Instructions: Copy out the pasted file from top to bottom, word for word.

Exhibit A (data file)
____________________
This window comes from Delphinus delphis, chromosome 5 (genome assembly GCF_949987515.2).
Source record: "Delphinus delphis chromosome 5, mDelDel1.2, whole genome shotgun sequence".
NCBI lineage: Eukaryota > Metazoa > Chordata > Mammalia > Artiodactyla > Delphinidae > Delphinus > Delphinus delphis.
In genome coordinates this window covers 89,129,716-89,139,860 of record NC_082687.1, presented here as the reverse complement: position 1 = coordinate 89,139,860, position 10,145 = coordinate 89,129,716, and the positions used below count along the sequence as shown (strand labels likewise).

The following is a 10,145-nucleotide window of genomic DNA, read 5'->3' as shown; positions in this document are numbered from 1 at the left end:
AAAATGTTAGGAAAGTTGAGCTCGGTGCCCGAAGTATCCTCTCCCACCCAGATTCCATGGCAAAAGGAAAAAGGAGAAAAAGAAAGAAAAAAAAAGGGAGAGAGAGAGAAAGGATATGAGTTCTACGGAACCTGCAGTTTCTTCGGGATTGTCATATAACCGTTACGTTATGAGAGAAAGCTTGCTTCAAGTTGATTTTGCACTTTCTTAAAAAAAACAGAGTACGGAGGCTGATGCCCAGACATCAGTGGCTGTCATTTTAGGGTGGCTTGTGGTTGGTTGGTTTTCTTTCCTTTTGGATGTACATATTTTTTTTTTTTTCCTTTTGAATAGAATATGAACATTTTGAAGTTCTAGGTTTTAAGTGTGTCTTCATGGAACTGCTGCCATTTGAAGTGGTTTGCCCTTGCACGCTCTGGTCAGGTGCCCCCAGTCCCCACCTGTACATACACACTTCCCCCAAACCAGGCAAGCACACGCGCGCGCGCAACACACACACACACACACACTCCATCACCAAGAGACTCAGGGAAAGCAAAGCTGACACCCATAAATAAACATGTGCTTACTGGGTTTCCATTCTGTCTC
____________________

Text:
This window comes from Delphinus delphis, chromosome 5 (genome assembly GCF_949987515.2).
Source record: "Delphinus delphis chromosome 5, mDelDel1.2, whole genome shotgun sequence".
NCBI lineage: Eukaryota > Metazoa > Chordata > Mammalia > Artiodactyla > Delphinidae > Delphinus > Delphinus delphis.
In genome coordinates this window covers 89,129,716-89,139,860 of record NC_082687.1, presented here as the reverse complement: position 1 = coordinate 89,139,860, position 10,145 = coordinate 89,129,716, and the positions used below count along the sequence as shown (strand labels likewise).

The following is a 10,145-nucleotide window of genomic DNA, read 5'->3' as shown; positions in this document are numbered from 1 at the left end:
AAAATGTTAGGAAAGTTGAGCTCGGTGCCCGAAGTATCCTCTCCCACCCAGATTCCATGGCAAAAGGAAAAAGGAGAAAAAGAAAGAAAAAAAAAGGGAGAGAGAGAGAAAGGATATGAGTTCTACGGAACCTGCAGTTTCTTCGGGATTGTCATATAACCGTTACGTTATGAGAGAAAGCTTGCTTCAAGTTGATTTTGCACTTTCTTAAAAAAAACAGAGTACGGAGGCTGATGCCCAGACATCAGTGGCTGTCATTTTAGGGTGGCTTGTGGTTGGTTGGTTTTCTTTCCTTTTGGATGTACATATTTTTTTTTTTTTCCTTTTGAATAGAATATGAACATTTTGAAGTTCTAGGTTTTAAGTGTGTCTTCATGGAACTGCTGCCATTTGAAGTGGTTTGCCCTTGCACGCTCTGGTCAGGTGCCCCCAGTCCCCACCTGTACATACACACTTCCCCCAAACCAGGCAAGCACACGCGCGCGCGCAACACACACACACACACACACTCCATCACCAAGAGACTCAGGGAAAGCAAAGCTGACACCCATAAATAAACATGTGCTTACTGGGTTTCCATTCTGTCTC